During the 500 days I grew my income from my real estate investments from 560USD to 3,500USD per month. In the first 500 days I generated 36,342 USD of income from some remaining ex-employer share dividends and a steadily growing rental income versus a 37,428USD spend (roughly USD 2,000 per month, just slightly less than the planned 4,000USD per month). In real terms the last year and half barely scratched my savings compared to what I expected from the set-up year I allowed and budgeted for. I will end up on the far plus by the end of this year and use the surplus to invest into a small start up business which I am building on the side – more on that later.
I had some hefty investment costs this year to support my traveling desires and my personal development regarding photography and diving. Without these one off investment costs I expect my expenses in the coming months to drop significantly to something like 1.3k USD per month – it is such a ‘low’ sum compared to what I had imagined 500 days ago working in my well paid IT job.
When I arrived in Bali in March I had only my Advanced Open Water Diving certificate and to become a qualified Diving Instructor I needed to jump through several hoops – in fact I needed to complete the Rescue Diver, First Aid, Dive Master, and Open Water Scuba Instructor Development Course which alone set me back well over 10,000USD. As a keen photographer I also couldn’t resist buying a underwater housing for my Canon 5D, an iPhone 7 Plus, a Macbook Pro Touch, and a DJI Drone set which set me back another 11,000USD. These are thankfully not everyday expenses and for me personally necessary to continue my personal development and set myself up for life on an island and close to the water and fun people. Effectively now that I am all set up I increased my income with my diving salary living in a place provided by the dive school while my apartments are providing a monthly saving similar to the level I had in my corporate life.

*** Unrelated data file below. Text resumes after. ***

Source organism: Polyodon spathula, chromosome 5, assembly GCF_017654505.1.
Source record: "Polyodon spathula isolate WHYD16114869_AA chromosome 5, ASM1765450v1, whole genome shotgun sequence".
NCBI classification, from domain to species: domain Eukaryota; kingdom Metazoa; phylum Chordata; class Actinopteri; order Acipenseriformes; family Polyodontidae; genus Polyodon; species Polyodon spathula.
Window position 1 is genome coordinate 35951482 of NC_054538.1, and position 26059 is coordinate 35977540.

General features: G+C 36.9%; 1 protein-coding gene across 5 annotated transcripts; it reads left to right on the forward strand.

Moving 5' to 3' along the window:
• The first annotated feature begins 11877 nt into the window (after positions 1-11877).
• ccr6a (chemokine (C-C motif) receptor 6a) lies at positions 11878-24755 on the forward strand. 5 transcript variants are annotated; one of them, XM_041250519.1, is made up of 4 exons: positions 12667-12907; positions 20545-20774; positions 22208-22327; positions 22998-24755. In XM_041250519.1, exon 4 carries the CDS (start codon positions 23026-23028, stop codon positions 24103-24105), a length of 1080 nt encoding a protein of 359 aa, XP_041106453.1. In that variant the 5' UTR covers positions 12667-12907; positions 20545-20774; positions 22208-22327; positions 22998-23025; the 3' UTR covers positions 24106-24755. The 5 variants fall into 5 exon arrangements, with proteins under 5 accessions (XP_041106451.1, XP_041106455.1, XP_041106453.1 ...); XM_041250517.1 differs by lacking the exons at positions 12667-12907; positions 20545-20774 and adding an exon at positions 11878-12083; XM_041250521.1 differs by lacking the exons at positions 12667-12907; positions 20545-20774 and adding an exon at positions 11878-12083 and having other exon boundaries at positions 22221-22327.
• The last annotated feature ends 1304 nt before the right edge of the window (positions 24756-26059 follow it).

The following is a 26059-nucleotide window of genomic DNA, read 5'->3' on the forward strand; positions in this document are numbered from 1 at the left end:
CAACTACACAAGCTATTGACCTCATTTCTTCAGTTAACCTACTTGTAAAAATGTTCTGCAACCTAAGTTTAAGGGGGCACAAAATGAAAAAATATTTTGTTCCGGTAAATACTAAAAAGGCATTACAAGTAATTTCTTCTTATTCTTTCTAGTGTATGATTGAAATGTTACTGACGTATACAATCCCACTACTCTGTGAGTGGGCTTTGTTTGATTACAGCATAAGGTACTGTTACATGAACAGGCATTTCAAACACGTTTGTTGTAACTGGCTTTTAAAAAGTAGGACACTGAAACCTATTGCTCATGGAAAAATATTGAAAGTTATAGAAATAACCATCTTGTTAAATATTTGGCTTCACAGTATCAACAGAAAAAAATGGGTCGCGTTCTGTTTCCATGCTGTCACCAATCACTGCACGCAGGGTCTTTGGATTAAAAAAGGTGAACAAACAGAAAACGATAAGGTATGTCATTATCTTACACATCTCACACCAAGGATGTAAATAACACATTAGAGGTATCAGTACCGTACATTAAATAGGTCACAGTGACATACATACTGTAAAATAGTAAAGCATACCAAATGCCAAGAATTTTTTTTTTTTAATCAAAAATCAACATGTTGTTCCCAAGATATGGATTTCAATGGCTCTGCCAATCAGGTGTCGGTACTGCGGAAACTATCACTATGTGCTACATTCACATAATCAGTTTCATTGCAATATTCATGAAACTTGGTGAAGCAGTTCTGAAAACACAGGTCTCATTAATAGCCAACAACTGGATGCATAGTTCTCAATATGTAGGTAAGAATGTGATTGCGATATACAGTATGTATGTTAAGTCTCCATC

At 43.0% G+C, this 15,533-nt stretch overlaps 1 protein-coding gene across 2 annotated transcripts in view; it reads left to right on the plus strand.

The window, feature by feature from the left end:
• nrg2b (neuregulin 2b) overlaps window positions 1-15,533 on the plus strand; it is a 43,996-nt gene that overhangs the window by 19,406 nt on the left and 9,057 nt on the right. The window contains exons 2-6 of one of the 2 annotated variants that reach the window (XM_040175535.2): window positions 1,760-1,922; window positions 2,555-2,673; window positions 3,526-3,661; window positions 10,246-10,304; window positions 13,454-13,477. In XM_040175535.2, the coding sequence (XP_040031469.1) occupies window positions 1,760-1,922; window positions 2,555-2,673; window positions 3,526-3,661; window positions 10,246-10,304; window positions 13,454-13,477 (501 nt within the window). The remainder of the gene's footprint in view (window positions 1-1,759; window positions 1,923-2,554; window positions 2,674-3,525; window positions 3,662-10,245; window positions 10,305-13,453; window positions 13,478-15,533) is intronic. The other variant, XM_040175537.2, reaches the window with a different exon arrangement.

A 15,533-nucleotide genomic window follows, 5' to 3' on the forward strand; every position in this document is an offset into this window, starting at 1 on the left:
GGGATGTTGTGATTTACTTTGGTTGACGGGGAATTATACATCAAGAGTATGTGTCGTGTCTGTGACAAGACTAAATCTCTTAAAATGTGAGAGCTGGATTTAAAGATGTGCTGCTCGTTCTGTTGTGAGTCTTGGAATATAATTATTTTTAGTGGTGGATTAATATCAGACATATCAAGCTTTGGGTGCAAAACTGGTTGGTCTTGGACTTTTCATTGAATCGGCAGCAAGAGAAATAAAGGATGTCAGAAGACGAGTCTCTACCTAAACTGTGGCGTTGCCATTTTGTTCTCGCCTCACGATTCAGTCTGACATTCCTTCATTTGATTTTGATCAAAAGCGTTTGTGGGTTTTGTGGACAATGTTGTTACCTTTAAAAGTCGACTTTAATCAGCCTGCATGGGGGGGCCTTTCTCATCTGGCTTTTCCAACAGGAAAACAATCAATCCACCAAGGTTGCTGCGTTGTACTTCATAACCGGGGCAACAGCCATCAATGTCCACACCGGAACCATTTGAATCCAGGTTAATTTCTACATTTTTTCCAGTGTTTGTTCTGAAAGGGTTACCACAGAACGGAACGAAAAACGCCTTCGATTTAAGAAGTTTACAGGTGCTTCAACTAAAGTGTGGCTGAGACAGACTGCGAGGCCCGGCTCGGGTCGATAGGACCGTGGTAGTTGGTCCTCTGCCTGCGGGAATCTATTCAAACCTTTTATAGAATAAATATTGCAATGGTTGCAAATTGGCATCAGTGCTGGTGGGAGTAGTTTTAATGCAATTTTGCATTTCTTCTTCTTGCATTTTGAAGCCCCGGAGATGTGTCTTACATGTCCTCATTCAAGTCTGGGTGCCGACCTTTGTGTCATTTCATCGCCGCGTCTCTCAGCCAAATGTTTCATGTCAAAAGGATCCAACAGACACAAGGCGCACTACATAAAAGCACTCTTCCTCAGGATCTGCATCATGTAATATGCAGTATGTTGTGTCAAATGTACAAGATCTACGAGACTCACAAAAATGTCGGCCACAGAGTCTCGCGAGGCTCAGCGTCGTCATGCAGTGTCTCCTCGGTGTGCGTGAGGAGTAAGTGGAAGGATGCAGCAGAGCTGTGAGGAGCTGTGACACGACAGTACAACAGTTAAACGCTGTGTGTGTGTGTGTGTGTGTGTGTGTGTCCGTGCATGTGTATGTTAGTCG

If I look at my overall expenses in more detail I roughly spend 25% on self development, 10% on new businesses which I am in the process of building, 25% on travel, insurance, and entertainment, 25% on restaurants (I don’t cook yet, and my girlfriend really loves those michelin star restaurants), and 15% on housing, clothing, grocery shopping, and other miscellaneous items. I believe this to be a sustainable model. Whenever I hear that people sometimes pay 40-60% of their take home pay on rent or a mortgage it gets me the creeps. Where is the money for self development, where is the travel and entertainment if you box yourself into a crazy situation to pay somebody else half your pay cheque.
In the next 500 days, I expect to significantly grow my monthly passive income and optimise my spending even further, i.e. learning how to cook rather than eating out in restaurants everyday. If all goes well I should be purchasing my next property within a year or so and further increase my passive income. I am also contemplating to go back to work to accelerate my savings for a few years with the goal to purchase a new place in Asia as a second base and to diversify my asset allocation. Let’s see how things pan out, I will keep you posted on my blog.
For Freedom and to Live Your Dreams,
Your Financial Gladiator
About: This Financial Gladiator retired early at age 34 by investing most of his savings in a small real estate portfolio in Eastern Europe. Today he saves approximately 75% of his income while roaming the world and occasionally teaching as a Scuba Instructor on tropical islands. It helps him to keep fit while doing what he loves – teaching, traveling, and scuba diving. He called quits following a successful 13 year career in Information Technology throughout which he saved between 30-40% of his net income annually. Before he quit he positioned himself in a role he suspected was going to be made redundant eventually. The day arrived quickly and he ensured not to leave without a retrenchment package reducing the need to work and save 3 more years. His real estate portfolio draws a return high enough to pay him twice his annual expenses, allowing him to continue to build up his retirement portfolio while enjoying 100% freedom today.